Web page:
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Re: Columns and other layouts

From: John Lewis <lewi0371@mrs.umn.edu>
Date: Mon, 28 Apr 2003 20:51:47 -0500
Message-ID: <1959651329.20030428205147@cda.mrs.umn.edu>
To: www-style@w3.org

Ian wrote on Monday, April 28, 2003 at 12:58:03 PM:

>> Usually there are "good" and "bad" places to break a short sequence
>> of words, like a title or a heading --- as a page designer, I'd
>> like to be able to specify what sets of breaks are preferred.

> That's something to bring up with the UNICODE consortium, I'd say.
> What you are basically asking for is for codepoints that represent
> the order of breaking points on a line, much like U+00AD SOFT HYPHEN
> does with word hyphenation. This (and other content-specific
> effects) are probably out of scope of CSS, IMHO.

Most of the effect could be acheived in CSS, without the need to
sprinkle a document with extra characters. All you would need is a new
property (I think line-break is free, but perhaps not optimal) that
takes at least two values, normal and smooth (or similar). The
property wouldn't affect the width or height, just how the browser
chooses to break lines within those constraints.

Normal browser line break example:
    
    Then came the horses. Having four feet, these managed rather
    better than the foot-soldiers: but even they stumbled now and
    then; and it seemed to be a regular rule that, whenever a horse
    stumbled the rider fell off instantly. The confusion got worse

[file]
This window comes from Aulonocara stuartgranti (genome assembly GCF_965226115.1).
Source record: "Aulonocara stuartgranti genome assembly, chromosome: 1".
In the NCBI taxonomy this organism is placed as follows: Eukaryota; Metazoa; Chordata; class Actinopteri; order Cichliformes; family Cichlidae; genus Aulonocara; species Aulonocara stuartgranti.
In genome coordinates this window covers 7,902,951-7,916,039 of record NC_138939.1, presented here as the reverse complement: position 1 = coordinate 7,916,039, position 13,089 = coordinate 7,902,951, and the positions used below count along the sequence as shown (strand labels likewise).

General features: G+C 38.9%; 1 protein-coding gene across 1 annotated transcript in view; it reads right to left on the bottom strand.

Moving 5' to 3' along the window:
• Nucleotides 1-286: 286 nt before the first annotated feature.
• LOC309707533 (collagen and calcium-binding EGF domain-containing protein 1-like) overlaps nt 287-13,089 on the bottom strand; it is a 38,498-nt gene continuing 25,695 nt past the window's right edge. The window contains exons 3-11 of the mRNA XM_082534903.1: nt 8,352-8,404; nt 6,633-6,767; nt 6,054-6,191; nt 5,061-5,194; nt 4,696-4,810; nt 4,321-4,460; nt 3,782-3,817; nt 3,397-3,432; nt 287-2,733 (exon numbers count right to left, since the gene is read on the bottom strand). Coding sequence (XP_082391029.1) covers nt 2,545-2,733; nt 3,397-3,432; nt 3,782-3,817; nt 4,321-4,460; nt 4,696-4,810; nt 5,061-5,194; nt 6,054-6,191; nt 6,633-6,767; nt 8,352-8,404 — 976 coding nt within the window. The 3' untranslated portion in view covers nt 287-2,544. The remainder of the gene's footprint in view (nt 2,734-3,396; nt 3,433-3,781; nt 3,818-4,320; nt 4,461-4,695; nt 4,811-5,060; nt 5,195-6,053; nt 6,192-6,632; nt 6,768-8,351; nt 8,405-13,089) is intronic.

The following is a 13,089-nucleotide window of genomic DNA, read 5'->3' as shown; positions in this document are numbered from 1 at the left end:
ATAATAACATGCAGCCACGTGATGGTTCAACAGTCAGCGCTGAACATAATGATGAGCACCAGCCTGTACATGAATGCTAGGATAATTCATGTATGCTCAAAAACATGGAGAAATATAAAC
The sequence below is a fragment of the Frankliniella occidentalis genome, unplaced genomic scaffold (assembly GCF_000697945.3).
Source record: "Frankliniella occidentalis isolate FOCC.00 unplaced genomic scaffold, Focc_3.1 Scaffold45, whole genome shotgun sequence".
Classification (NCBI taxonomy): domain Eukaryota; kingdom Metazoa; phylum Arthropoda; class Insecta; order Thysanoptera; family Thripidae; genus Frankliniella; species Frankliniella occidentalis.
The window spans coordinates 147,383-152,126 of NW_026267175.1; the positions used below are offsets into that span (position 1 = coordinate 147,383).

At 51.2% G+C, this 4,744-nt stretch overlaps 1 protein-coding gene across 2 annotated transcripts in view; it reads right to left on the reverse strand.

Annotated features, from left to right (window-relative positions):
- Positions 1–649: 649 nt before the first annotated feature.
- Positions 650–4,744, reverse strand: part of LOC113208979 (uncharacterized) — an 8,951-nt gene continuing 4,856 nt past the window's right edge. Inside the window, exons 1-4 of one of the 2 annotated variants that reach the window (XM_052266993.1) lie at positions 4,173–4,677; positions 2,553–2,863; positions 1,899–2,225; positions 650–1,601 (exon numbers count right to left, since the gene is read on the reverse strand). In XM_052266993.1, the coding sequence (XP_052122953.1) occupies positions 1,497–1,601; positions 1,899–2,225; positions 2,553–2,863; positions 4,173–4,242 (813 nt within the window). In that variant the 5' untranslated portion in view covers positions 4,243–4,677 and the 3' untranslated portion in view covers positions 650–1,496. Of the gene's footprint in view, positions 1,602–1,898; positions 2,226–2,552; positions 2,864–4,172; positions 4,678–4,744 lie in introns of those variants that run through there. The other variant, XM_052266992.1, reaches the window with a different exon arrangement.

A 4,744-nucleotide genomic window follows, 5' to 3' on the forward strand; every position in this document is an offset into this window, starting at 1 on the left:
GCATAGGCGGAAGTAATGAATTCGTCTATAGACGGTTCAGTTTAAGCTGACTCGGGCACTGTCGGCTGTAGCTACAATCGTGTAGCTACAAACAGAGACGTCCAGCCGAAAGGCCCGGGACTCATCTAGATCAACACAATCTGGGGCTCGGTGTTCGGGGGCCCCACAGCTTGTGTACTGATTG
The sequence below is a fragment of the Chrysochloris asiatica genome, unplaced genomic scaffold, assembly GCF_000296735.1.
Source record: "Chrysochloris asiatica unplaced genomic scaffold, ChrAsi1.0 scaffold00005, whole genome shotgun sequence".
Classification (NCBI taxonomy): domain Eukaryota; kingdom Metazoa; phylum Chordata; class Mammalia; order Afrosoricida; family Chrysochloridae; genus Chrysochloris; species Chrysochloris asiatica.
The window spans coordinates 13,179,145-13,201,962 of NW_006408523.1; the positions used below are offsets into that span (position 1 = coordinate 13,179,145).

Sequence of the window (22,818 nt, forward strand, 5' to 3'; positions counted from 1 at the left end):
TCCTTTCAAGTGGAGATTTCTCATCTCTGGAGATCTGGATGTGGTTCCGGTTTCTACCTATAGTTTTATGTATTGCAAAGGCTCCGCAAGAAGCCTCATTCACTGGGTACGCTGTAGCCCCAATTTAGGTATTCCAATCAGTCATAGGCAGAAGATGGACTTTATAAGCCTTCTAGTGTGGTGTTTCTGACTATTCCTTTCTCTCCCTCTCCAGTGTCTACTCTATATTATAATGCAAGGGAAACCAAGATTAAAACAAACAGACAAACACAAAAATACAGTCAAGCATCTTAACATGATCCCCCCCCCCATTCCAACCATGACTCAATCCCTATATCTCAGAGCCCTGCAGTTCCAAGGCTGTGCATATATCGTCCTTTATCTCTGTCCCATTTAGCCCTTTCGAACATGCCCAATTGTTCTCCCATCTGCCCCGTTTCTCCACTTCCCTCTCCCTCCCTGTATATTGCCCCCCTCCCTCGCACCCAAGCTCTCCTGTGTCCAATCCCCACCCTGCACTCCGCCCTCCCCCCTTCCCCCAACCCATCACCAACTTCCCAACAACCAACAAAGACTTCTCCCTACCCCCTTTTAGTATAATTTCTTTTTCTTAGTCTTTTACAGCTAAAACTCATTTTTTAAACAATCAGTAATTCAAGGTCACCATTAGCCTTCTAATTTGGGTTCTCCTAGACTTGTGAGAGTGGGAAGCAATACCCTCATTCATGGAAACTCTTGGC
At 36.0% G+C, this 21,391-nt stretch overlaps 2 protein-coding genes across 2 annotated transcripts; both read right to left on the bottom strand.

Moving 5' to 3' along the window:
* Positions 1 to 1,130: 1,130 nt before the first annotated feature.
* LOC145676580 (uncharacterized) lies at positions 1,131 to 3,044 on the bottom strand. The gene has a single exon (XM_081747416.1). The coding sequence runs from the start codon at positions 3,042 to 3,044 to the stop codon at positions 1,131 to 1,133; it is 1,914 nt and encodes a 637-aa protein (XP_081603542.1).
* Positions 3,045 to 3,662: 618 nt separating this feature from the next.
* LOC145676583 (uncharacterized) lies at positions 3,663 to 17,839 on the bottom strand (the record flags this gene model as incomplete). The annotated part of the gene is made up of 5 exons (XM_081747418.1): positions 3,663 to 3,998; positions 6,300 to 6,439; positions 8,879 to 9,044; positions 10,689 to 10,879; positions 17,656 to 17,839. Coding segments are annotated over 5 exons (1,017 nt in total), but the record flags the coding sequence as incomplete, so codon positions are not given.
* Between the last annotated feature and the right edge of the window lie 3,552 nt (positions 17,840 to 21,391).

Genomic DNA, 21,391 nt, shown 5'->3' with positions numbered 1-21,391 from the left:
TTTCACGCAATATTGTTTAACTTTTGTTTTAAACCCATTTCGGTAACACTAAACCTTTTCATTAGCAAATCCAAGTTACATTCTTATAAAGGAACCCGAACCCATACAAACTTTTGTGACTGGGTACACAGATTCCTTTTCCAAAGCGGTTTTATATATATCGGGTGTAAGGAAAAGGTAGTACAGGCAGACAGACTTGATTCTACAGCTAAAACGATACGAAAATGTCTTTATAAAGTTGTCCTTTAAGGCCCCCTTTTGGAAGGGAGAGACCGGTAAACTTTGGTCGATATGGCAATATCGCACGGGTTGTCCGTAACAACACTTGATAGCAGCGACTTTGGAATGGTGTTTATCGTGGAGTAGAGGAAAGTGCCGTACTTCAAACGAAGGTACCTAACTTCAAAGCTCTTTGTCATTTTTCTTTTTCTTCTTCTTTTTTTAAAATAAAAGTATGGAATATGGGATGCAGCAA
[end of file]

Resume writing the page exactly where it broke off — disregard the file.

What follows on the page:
every moment, and Alice was very glad to get out of the wood into
    an open place, where she found the White King seated on the
    ground, busily writing in his memorandum-book.

It's possible to minimize the differences between lines (e.g., until
the minimum and maximum line length are as close in length as
possible; or similar). This is done only by moving words to the next
line, not by using common justification methods (although now that I
think about it, applying something like this before justification
could be interesting, if not useful). The number of lines must not
increase.

Smooth line break example:
    
    Then came the horses. Having four feet, these managed rather
    better than the foot-soldiers: but even they stumbled now
    and then; and it seemed to be a regular rule that, whenever
    a horse stumbled the rider fell off instantly. The confusion
    got worse every moment, and Alice was very glad to get out of
    the wood into an open place, where she found the White King
    seated on the ground, busily writing in his memorandum-book.

Note: I did this by hand, so it probably isn't perfect. The difference
is slight with a paragraph (19 to 4). On the other hand, it makes such
a nice difference in headings that it would probably become UA
default.

Normal line break example:

    George Bush dons baseball cap, invites Chirac to a friendly game
    of baseball

Smooth line break example, in steps:

Step 1
    George Bush dons baseball cap, invites Chirac to a friendly
    game of baseball

Step 2
    George Bush dons baseball cap, invites Chirac to a
    friendly game of baseball

Step 3
    George Bush dons baseball cap, invites Chirac to
    a friendly game of baseball

Step 4
    George Bush dons baseball cap, invites Chirac
    to a friendly game of baseball

Step 5
    George Bush dons baseball cap, invites
    Chirac to a friendly game of baseball

Step 6 is thrown out because doing so would increase the difference.

I'm not a programmer, but the above looks trivial compared to most of
CSS2. It doesn't seem much more complicated than normal text flow. One
limitation of using CSS is this manner is that you can't guarantee
good line breaks. For example:

    North Korea nukes all of Japan
    in controversial video game

To avoid line breaks like that you'd need to change the content, so
CSS can't help. There are problems with long words, especially in
short lines; the smoothing has little to no effect. I'm okay with
that.

-- 
John Lewis
Received on Monday, 28 April 2003 21:53:09 GMT

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